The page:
I believe that self-awareness is foundational to success. The better we understand ourselves, the better we can assess our thoughts, actions and reactions.
Part of self-awareness is understanding the ways we see ourselves – the “identities” we hold – and how those can help us, or get in our way.
As we go through life, we create identities for ourselves. Identities, plural. I am not talking about gender or race or ethnic identity, but the ways we think about ourselves that influence how we show up in our various roles. Roles like child, parent, friend, sibling, employee, manager, and leader.
As we inhabit our different roles, we and others around us have expectations of how we will behave, and what we will do and say, depending on the role. As we move through time, we get feedback, and this helps to create, debunk, and/or reinforce the different identities or personas we have and that we use to make sense of our place in that world.
Often the identities we create are clear to us – we recognize them and can articulate them.
For example, “I am an organized person who can be counted on to get things done on time”, or “I am a perfectionist”, or “I never understand things if there is math involved”.
Sometimes these identities serve us very well, and sometimes they can limit us.
To share a personal example…
I have always had feedback that I am organized and planful, and I believe that about myself. I am good at getting things done, create great and useful lists, follow the plan, and can adapt and adjust if needed. IMO.
So, I have created an identify for myself. “I am an organized person who can be counted on to get things done on time, (and well!) no matter what happens.” This sits well with me, and since I believe this about myself, it helps me to behave in ways that embody the identity and reinforce it because I successfully do the things that the identity says I will do. This has always served me well at work and in my personal life.
Until it didn’t.
When I was pregnant with twins, I was told over and over things like, “If anyone can handle twins you can”. Or, “you have managed much bigger problems/projects than this – it will be a piece of cake for you.” The expectations others had for me aligned with my own identity of being organized and capable and being able to get things done.
But when the babies arrived a very different scenario unfolded. There was NOTHING within my control. First, the babies arrived much earlier than they were supposed to, and not in the way I had planned at all. (I actually hadn’t planned on having twins either – so that, in itself, involved some regrouping).
Because they were early, and tiny, they needed to be fed every 1.5 hours, 24/7.
I was sleep deprived, they cried, they didn’t have a schedule, they cried, they seemed never to sleep or want to eat at the same time, they cried. On my first day home without support, six weeks after they were born, I managed to have a shower and peel one potato in the 9 hours my husband was gone. I sure didn’t feel like someone who was “organized” and “capable”.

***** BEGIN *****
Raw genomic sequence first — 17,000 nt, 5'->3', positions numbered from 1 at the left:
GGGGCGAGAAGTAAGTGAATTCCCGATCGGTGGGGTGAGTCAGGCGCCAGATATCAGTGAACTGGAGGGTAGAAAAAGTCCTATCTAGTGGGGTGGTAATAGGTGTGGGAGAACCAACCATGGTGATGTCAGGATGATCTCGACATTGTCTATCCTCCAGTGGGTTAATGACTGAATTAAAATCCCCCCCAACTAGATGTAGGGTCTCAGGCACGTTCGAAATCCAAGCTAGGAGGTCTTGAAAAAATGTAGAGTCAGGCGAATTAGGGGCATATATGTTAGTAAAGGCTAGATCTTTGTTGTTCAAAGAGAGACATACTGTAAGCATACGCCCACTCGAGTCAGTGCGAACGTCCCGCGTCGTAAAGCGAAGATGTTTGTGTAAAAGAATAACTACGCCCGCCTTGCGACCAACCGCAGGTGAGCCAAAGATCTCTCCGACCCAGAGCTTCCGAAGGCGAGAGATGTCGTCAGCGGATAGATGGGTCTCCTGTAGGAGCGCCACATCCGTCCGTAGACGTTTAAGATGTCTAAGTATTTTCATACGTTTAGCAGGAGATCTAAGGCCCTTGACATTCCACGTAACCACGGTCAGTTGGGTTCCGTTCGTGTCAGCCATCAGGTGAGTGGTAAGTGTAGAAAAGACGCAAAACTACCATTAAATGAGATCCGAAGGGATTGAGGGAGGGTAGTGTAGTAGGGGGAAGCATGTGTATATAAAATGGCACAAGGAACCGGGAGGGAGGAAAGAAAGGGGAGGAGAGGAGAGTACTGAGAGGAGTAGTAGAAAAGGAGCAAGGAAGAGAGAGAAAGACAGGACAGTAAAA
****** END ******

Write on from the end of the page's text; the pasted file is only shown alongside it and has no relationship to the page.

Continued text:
Not only was I not living up to my own expectations of myself, I felt that I was letting a whole lot of other people down. I wasn’t “handling things”, I was barely coping. And some days not coping at all. I was a mess. And I felt guilty – as if it was somehow my fault that this wasn’t the orderly life I was used to managing.
The identity I was carrying was not my friend. It was limiting me. Not only in how I saw myself, but how I thought others were seeing me. It was causing me a lot of emotional grief because I wasn’t living up to my own, or what I perceived as, others’ expectations. Once I was able to change that particular view of myself in that context to something else, all the pressures completely disappeared.
My new “identity” was this: “I am a new mother, whose main job right now, for the next x weeks, is to focus on and respond to the needs of my babies”. Period.
It was okay that I didn’t get the lawn cut, or have gourmet meals on the table every night. I didn’t have to look like a fashion-forward young woman. I didn’t have to run 20 miles a week. Those were outside the things that I felt I needed to do at that point in time, to embody my new identity. Once I was able to re-define myself in that context in a meaningful way, I was able to own that and let the rest go.
In my work, I see a lot of people struggling with identities that they have. They aren’t always aware that they see themselves in these ways. Sometimes they give clues, but don’t understand how they are positioning their own behaviours.
I hear things like…
“I like things to be done well” (possibly… “I am a perfectionist”?)
Or, “others often come to me when they need something” (“I am a go-to person who gets things done?”)
When you have an identity, whether you are aware of it or not, you are setting expectations of yourself and shaping your actions and behaviours accordingly.
Pay attention to the language you use repeatedly – and ways you think about yourself.
What identity, or identities do you have?
Think about how they are helping or hindering you.
Are you hiding behind them? Do you need to change how you frame your thinking to become a better leader, manager or employee?
Paying attention to these identities and the ways that affect you and the people around you is part of managing yourself, in any context.